My husband had moved in closer over the course of the session. I also moved the treat container in closer though this doesn't show it. If Dexter had gone to my husband for attention, he would have looked away and ignored him. If Dexter had tried to take the food in his hands, he would have closed his fist and ignored. If he had gone to the treat container, I would have either walked away or perhaps gone in and stepped on the lid to prevent him from opening without saying or doing anything else. Choosing to re-engage with me and the game would get verbal support (''there you are goofball'' or something like that) but no cookies or toy play. Those rewards are for successful reps only (focused on task, done correctly). If he had failed 2x in a row, I would have moved the distractions further away or moved in closer to the ball to make it a little easier to get success.

This type of intentional setup, prepares dogs for distractions in real life and seems to really build attention and focus on the task. Just clears up for the dog how to earn reinforcement and what to do when distractions arise. Basically addresses conflict. So helpful!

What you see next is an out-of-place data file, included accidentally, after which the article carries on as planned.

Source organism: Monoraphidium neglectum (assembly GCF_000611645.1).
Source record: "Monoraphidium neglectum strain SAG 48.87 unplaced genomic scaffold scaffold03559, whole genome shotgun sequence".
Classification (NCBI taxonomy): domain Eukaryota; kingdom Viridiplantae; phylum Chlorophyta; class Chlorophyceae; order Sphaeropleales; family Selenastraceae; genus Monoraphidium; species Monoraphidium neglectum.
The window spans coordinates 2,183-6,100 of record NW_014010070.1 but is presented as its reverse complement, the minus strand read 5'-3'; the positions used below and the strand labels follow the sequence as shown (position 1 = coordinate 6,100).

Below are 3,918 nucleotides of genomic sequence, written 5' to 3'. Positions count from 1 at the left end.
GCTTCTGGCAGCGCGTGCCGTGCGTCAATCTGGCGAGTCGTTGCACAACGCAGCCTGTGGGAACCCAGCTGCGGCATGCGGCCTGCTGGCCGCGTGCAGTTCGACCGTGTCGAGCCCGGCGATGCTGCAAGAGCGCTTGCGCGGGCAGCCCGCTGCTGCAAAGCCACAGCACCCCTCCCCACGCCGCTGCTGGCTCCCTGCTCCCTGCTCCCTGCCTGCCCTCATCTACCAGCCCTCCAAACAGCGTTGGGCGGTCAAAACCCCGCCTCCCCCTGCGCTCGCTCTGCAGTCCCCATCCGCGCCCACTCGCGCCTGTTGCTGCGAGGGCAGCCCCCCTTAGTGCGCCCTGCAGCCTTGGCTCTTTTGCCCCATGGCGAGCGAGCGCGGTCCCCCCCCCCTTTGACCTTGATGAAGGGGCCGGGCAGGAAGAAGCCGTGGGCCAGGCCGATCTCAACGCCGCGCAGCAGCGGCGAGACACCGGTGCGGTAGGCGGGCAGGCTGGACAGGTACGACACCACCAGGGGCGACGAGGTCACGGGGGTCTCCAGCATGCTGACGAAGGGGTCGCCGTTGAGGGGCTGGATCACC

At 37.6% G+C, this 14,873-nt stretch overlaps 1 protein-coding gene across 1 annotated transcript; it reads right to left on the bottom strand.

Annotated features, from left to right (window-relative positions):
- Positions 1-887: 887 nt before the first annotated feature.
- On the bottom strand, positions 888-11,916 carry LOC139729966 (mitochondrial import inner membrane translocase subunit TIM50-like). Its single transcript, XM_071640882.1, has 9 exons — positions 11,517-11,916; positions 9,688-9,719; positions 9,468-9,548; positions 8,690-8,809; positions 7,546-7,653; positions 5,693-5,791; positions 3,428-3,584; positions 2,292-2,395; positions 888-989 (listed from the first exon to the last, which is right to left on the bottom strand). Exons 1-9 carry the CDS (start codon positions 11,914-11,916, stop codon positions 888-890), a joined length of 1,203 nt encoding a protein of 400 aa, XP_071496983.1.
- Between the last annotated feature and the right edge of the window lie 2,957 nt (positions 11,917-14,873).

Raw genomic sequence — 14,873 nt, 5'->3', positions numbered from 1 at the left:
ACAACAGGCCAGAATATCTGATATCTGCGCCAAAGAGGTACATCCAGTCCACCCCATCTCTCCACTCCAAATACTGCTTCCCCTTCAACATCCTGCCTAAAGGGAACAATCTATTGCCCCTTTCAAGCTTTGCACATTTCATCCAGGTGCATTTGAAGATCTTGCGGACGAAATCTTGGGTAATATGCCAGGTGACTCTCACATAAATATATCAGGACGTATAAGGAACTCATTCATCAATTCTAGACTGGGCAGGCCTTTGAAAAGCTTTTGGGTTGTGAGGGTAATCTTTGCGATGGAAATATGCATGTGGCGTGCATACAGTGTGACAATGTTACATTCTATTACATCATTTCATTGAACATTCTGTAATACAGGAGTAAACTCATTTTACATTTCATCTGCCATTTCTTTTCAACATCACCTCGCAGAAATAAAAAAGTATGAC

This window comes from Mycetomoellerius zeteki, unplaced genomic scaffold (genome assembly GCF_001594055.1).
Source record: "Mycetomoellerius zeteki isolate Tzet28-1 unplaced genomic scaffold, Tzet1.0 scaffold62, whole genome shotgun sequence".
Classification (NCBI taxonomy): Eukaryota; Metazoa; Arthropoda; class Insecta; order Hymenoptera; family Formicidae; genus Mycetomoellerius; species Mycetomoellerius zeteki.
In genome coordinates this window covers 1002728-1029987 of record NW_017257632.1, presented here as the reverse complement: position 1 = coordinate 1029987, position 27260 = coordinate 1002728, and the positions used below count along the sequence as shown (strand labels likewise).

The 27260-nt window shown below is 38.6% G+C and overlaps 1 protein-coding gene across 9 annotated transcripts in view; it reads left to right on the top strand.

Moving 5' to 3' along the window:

We still go to classes (every week since we was 3 months old), but he's a rock star at class. It's when we are on a walk or at the park etc, that he has suddenly chosen not to listen (sometimes even when I offer a very high value reward).
At the park then, you'll want to drop expectations and increase rate of reinforcement. For example I might ask for a short stay, fewer steps for polite walking or in heel. If it was a precision behavior (often positions - heel, front, etc.) I would likely drop my expectations rewarding the effort initially. Not worrying about perfectly straight or how close to me. I would reward a crooked sit or a front/heel further away than I would ideally like (not forever, just initially while addressing the distraction) and use reward placement to fix the position (straighten the sit or feed close to my body to get them in the correct place). Once the distraction is dealt with (speedy responses, ignoring the distraction) I would require the precision.

Think of it almost as retraining everything in that new setting or around the new distraction.

Also, ping ponging?
For all your behaviors when working with the 3d's you'll have a bracket in which you'll train. So for example...
When working duration of stays you'll have a min. and a max. time. Starting out (initially training a stay or near a super tough distraction) it might be 1-4 seconds. You would ask for the stay and then bounce time between rewards within that time range. 2 seconds then reward, 3seconds then reward, 1second reward, 4 seconds reward, 2 seconds reward, and so on. Once reliable within that bracket, both ends are bumped up. So next time in that setting range might be 2-6 seconds.
Similarly with distance (might be distance on stays or polite walking/heelwork), you have a range. A minimum and maximum number steps. You ping pong or bounce within that range. When reliable then both ends of the range are bumped up a bit.